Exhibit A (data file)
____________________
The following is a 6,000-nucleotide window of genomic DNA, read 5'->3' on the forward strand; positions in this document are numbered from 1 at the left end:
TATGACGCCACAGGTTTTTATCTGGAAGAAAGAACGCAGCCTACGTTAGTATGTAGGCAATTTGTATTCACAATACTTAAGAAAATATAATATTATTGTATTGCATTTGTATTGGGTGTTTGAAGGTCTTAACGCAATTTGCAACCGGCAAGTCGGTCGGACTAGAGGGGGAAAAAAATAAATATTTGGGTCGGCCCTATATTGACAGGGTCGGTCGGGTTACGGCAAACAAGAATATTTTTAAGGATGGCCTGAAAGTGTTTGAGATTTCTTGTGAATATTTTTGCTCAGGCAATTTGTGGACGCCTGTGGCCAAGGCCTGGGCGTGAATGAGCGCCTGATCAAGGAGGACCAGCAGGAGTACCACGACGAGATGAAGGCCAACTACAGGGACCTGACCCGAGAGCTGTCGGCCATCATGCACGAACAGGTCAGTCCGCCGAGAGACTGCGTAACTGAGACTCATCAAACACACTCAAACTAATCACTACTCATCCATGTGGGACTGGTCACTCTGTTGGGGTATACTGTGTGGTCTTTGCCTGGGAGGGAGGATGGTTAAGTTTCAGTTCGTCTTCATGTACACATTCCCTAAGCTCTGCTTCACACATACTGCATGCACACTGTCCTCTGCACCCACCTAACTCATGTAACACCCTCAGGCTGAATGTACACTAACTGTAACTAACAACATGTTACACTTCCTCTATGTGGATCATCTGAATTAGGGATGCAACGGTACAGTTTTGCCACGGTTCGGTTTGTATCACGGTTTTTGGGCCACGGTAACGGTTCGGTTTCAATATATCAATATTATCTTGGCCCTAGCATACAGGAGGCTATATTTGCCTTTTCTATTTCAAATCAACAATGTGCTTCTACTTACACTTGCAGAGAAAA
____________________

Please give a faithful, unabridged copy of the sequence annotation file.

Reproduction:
The following is a 6,000-nucleotide window of genomic DNA, read 5'->3' on the forward strand; positions in this document are numbered from 1 at the left end:
TATGACGCCACAGGTTTTTATCTGGAAGAAAGAACGCAGCCTACGTTAGTATGTAGGCAATTTGTATTCACAATACTTAAGAAAATATAATATTATTGTATTGCATTTGTATTGGGTGTTTGAAGGTCTTAACGCAATTTGCAACCGGCAAGTCGGTCGGACTAGAGGGGGAAAAAAATAAATATTTGGGTCGGCCCTATATTGACAGGGTCGGTCGGGTTACGGCAAACAAGAATATTTTTAAGGATGGCCTGAAAGTGTTTGAGATTTCTTGTGAATATTTTTGCTCAGGCAATTTGTGGACGCCTGTGGCCAAGGCCTGGGCGTGAATGAGCGCCTGATCAAGGAGGACCAGCAGGAGTACCACGACGAGATGAAGGCCAACTACAGGGACCTGACCCGAGAGCTGTCGGCCATCATGCACGAACAGGTCAGTCCGCCGAGAGACTGCGTAACTGAGACTCATCAAACACACTCAAACTAATCACTACTCATCCATGTGGGACTGGTCACTCTGTTGGGGTATACTGTGTGGTCTTTGCCTGGGAGGGAGGATGGTTAAGTTTCAGTTCGTCTTCATGTACACATTCCCTAAGCTCTGCTTCACACATACTGCATGCACACTGTCCTCTGCACCCACCTAACTCATGTAACACCCTCAGGCTGAATGTACACTAACTGTAACTAACAACATGTTACACTTCCTCTATGTGGATCATCTGAATTAGGGATGCAACGGTACAGTTTTGCCACGGTTCGGTTTGTATCACGGTTTTTGGGCCACGGTAACGGTTCGGTTTCAATATATCAATATTATCTTGGCCCTAGCATACAGGAGGCTATATTTGCCTTTTCTATTTCAAATCAACAATGTGCTTCTACTTACACTTGCAGAGAAAA